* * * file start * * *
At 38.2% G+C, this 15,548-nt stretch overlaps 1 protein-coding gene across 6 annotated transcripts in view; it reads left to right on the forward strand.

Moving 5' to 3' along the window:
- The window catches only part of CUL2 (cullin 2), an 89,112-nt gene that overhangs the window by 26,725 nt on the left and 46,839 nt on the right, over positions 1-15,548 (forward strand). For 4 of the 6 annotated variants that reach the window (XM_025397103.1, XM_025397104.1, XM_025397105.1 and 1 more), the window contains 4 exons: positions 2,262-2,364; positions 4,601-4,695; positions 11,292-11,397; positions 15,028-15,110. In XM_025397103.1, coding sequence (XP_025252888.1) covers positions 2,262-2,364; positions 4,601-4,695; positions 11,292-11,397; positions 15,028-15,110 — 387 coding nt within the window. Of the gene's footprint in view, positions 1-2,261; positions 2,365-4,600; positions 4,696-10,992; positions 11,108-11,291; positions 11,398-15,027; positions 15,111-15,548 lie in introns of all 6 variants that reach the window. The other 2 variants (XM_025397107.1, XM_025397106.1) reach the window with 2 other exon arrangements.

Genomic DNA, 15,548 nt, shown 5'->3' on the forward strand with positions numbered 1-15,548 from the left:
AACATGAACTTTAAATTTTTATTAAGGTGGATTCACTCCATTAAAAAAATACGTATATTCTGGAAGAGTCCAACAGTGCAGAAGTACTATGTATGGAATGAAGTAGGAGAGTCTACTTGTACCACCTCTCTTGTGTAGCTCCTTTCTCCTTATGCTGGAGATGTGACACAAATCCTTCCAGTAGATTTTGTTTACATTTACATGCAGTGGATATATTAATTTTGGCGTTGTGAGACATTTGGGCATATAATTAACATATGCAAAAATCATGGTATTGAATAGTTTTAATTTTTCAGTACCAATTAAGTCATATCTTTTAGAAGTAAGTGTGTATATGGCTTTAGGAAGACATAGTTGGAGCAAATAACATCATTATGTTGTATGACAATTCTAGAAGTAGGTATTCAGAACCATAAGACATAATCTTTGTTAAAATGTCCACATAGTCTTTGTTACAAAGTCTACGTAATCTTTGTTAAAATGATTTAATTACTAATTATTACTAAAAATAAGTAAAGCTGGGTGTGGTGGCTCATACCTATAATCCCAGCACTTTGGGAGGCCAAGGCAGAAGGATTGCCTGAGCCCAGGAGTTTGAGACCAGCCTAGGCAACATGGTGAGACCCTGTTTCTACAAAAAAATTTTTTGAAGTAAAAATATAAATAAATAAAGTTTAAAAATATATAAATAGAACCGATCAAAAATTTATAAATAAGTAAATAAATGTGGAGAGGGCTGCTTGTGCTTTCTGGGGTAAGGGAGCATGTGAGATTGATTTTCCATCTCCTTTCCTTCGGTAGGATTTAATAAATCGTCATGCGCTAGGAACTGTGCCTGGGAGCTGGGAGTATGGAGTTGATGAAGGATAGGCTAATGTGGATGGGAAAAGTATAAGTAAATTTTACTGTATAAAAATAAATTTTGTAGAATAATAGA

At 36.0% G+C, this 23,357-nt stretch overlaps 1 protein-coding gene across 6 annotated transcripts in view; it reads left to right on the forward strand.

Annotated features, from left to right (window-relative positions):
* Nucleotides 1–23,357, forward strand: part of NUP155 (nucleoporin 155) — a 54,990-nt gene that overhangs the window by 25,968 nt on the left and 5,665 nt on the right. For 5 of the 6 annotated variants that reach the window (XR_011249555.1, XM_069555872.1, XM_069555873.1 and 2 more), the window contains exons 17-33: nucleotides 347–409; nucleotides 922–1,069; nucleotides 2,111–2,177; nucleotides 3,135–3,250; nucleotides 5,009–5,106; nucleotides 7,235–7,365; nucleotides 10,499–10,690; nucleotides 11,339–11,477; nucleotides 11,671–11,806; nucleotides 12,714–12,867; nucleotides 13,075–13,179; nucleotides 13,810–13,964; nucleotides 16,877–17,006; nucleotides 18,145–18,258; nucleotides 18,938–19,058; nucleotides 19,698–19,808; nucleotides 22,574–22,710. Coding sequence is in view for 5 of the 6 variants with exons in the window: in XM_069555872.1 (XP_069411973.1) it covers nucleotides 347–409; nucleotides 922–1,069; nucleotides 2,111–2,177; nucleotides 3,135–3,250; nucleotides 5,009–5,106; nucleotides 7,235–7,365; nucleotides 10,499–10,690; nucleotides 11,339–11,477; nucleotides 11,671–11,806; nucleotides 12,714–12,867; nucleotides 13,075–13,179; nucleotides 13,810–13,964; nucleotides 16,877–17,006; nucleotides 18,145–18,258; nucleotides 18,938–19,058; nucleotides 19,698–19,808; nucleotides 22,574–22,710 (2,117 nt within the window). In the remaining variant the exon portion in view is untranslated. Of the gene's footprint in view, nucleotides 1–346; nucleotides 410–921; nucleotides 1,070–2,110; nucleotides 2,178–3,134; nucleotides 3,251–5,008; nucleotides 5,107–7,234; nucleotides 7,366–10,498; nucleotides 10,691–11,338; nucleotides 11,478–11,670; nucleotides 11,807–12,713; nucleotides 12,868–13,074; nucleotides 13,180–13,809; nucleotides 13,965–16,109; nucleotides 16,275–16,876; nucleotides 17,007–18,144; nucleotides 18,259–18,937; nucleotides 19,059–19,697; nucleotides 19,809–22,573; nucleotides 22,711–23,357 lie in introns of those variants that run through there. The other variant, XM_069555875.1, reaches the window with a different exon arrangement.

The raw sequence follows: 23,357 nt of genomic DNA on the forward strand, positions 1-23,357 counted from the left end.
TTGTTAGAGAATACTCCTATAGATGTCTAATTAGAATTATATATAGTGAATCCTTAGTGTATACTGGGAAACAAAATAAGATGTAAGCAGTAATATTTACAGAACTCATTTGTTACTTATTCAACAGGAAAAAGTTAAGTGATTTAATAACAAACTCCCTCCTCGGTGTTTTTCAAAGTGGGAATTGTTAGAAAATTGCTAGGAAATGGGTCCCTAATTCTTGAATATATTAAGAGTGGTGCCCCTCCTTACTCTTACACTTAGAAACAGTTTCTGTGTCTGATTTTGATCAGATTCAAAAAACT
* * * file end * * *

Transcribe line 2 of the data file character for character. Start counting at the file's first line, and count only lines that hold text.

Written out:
Moving 5' to 3' along the window: